SINGAPORE - Democratic candidate Joe Biden has maintained his wide lead nationwide in opinion polls over President Donald Trump, including in most battleground states, with just two weeks to go before the United States presidential election.
Polls conducted by The Financial Times and the New York Times (NYT) also suggest that likely voters are losing faith in the President's handling of the US economy and the Covid-19 pandemic.
Figures on polling data aggregator Real Clear Politics on Tuesday (Oct 20) showed Mr Trump trailing behind Mr Biden 42.5 per cent to 51.1 per cent. Both the NBC News/Wall Street Journal and the Fox News October polls showed a similar trend, with the President trailing Mr Biden 42 per cent to 53 per cent and 43 per cent to 53 per cent, respectively.
A Reuters/Ipsos survey published on Oct 14 also found Mr Biden to be leading Mr Trump by 10 percentage points. And 51 per cent of sampled voters an Oct 11-13 poll by The Economist magazine and Britain-based YouGov favoured Mr Biden over Mr Trump who got 41 per cent. The NYT/Siena College poll published on Tuesday showed Mr Biden holding a nine-point lead over Mr Trump.
Statistics in the battleground states are particularly worrying for Mr Trump who prevailed in many of them in 2016. And in those where he did not, his Democratic opponent then, Mrs Hillary Clinton, won by only a narrow margin.
Of the 14 battleground states, 10 voted for Mr Trump in 2016. But recent polls suggest that he is ahead in only two, Texas and Ohio, and he is only marginally ahead in the latter.
States like Iowa and Georgia, where Mr Trump won by 6 per cent to 9 per cent over Mrs Clinton, are now leaning towards Mr Biden, according to polling data aggregator Real Clear Politics.
In Michigan and Wisconsin, which voted for Mr Trump in 2016, likely voters are swaying towards Mr Biden by six to seven percentage points.
Data on Real Clear Politics has shown Mr Biden to be ahead of Mr Trump in most national polls since early this year, with up to a 10-point lead on some occasions.
Covid-19 and the economy seem to be the two most important issues for voters and, in what surely spells trouble for the President, many of them seem to be losing faith in his handling of the two issues.
A monthly survey by The Financial Times/Peter G Peterson Foundation this month found that 46 per cent of Americans believe Mr Trump's policies are hurting the economy, compared to 44 per cent who think they have helped.
In March, the same poll showed 11 per cent more Americans had a positive perception of his economic policies than negative. The October poll also suggested that only a third of Americans thought they were financially better off compared with four years ago when Mr Trump assumed office.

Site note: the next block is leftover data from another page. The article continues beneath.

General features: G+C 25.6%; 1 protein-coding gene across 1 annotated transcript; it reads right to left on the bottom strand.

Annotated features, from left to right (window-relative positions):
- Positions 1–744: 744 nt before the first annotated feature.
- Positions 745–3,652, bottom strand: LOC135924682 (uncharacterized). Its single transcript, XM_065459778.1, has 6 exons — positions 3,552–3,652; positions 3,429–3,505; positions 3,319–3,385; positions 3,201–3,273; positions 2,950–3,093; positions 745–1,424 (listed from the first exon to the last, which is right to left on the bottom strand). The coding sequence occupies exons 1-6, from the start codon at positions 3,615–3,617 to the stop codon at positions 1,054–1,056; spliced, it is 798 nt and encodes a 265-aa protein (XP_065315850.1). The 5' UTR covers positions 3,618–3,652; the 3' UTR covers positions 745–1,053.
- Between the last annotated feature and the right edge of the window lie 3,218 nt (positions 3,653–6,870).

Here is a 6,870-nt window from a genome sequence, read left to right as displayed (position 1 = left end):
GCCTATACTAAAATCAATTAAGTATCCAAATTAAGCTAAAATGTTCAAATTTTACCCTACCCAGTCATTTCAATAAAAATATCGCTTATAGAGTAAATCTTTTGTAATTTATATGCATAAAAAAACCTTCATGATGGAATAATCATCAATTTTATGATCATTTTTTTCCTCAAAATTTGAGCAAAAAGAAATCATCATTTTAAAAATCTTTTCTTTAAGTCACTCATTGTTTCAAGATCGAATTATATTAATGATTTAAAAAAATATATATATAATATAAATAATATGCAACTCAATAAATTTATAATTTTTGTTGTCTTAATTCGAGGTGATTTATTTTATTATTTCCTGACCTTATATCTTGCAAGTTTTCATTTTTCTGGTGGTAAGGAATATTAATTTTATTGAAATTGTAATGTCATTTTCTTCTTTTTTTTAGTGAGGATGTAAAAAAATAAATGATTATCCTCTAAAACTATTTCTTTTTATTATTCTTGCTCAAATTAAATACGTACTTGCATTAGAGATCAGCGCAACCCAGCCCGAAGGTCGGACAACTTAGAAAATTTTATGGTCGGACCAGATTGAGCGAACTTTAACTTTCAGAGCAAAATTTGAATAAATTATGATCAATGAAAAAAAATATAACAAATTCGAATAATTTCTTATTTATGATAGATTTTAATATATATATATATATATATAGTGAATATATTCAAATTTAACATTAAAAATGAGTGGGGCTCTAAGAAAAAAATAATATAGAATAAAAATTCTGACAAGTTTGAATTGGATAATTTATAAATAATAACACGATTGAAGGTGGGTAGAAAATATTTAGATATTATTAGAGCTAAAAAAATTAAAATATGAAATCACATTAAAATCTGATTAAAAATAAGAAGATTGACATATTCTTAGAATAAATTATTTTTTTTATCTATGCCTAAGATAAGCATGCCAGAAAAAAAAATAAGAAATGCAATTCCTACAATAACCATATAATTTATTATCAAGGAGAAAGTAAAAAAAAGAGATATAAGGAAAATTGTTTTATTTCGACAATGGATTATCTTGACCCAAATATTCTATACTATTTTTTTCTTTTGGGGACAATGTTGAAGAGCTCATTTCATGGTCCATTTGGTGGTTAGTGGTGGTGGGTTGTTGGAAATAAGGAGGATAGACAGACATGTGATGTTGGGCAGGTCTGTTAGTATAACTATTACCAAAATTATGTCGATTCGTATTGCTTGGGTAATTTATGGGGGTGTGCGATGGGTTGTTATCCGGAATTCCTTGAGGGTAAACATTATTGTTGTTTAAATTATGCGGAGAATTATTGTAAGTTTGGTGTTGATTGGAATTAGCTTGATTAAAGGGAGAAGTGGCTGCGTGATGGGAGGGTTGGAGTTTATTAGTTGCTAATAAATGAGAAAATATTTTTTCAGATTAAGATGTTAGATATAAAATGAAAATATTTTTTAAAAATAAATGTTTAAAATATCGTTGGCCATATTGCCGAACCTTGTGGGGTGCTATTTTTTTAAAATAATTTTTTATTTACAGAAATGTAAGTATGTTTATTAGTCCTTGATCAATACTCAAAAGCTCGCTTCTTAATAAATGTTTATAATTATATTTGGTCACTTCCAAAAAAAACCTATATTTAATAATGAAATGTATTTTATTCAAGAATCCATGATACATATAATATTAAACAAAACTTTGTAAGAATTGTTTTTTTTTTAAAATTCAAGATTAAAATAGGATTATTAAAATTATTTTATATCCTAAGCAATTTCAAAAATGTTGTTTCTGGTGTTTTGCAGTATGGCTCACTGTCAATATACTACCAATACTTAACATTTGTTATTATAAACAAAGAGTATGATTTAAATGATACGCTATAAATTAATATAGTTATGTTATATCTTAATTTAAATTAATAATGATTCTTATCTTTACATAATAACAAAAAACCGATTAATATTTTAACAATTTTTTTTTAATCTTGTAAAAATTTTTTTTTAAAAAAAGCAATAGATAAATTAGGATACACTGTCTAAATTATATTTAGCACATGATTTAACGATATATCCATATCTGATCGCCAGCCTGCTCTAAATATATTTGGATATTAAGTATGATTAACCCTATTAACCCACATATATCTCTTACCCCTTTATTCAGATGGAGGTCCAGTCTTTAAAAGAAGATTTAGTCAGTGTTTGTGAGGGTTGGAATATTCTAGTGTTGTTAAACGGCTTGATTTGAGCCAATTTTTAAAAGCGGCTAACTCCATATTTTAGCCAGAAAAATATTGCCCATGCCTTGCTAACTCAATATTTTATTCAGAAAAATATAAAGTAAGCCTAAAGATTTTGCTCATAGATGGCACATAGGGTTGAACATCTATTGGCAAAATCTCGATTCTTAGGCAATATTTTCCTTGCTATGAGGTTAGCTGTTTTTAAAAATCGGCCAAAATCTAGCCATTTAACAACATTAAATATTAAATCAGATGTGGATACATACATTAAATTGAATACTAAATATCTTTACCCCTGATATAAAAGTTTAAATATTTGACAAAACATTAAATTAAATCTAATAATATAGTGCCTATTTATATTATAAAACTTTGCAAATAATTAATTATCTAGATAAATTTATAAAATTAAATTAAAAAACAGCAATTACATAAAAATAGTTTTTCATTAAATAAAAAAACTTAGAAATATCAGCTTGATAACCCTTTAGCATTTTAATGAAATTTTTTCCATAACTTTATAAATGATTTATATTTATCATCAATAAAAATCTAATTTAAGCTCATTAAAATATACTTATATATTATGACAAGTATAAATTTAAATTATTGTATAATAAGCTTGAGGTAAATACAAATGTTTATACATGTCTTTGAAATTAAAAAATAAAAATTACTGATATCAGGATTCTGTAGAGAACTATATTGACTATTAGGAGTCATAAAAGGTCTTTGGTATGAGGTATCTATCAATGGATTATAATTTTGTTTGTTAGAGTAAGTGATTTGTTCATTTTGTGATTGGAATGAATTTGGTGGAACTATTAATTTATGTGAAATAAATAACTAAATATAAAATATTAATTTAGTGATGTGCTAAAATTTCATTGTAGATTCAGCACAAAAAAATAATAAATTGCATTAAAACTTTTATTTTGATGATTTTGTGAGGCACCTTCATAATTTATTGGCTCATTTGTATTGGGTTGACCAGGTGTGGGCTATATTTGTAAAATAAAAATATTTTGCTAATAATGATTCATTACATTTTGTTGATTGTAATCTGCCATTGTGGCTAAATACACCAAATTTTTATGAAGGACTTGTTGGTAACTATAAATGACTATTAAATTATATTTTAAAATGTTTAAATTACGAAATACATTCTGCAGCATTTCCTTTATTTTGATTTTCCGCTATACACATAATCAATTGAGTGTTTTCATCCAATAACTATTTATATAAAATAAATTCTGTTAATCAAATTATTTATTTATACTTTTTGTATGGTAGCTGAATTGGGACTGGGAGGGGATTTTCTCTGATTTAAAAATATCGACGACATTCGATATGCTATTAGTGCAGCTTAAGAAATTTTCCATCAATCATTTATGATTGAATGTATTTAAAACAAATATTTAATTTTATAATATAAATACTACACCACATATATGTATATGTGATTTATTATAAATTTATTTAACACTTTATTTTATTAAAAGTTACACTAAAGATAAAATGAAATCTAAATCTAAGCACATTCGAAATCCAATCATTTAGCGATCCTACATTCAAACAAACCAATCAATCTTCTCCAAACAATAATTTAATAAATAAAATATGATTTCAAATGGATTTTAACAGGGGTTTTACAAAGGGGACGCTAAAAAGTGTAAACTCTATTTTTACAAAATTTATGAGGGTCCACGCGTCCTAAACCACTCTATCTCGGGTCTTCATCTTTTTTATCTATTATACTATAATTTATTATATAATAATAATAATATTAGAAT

More than half of the respondents (55 per cent) in the NYT/Siena College poll, conducted between Oct 15 and 18, said the country as a whole was doing worse than in 2016. The respondents were evenly split on whether they had more trust in Mr Trump or Mr Biden to manage the economy.
On the Covid-19 pandemic, only one in five Americans were confident that the situation would improve in their community within the next month, according to the FT/Peterson survey.
Similarly, the NYT/Siena poll showed a majority of voters (51 per cent) though the worst is yet to come and just 37 per cent of those sampled believed otherwise.
Mr Biden is favoured over Mr Trump to lead on the pandemic by 12 points, according the the NYT/Siena survey. In the same survey, the majority of respondents supported mandatory mask wearing, 59 per cent to 39 per cent overall, with more than two-thirds of voters above 65 (68 per cent) backing such a mandate.
But only 32 per cent of respondents supported mandatory vaccination after a vaccine was approved by the Food and Drug administration. Almost two-thirds opposed such a requirement.
The same NYT/Siena poll also showed seven in 10 voters, more than half of whom were Republicans, favouring a new multi-trillion-dollar stimulus programme that includes government support for Americans and emergency help at the state and district level.
More than two-thirds of those sampled in the survey also supported the US$2 trillion (S$2.7 trillion) renewable energy and infrastructure package that Mr Biden has proposed as a form of economic stimulus.
But it has not all dismal news for Mr Trump on the polls front, as he is ahead in some segments, most notably among white voters without college degrees. They continue to favour him over Mr Biden by 23 percentage points.
But his advantage among them has shrunk from 2016, when they preferred him over Mrs Clinton by 37 points. In general, a majority of white voters and male Americans preferred Mr Trump over Mr Biden while about two-thirds of non-white Americans favoured Mr Biden.
Among women, minorities and educated whites, Mr Biden is the preferred candidate. The NYT/Siena poll showed the former vice-president ahead of Mr Trump among female voters by 23 points or 58 per cent to 35 per cent. In 2016, Mrs Clinton was ahead of Mr Trump only among white women, 52 per cent to 43 per cent.
Things may be looking up for Mr Biden at the moment but based on historical trends, the opinion polls are by no means an accurate indicator of the final result.
In 2016, Mrs Clinton led in the polls up to Election Day and eventually got nearly three million more votes than Mr Trump, but still lost in the election because Mr Trump won the stakes in the all-important Electoral College which is decided on a state-by-state basis.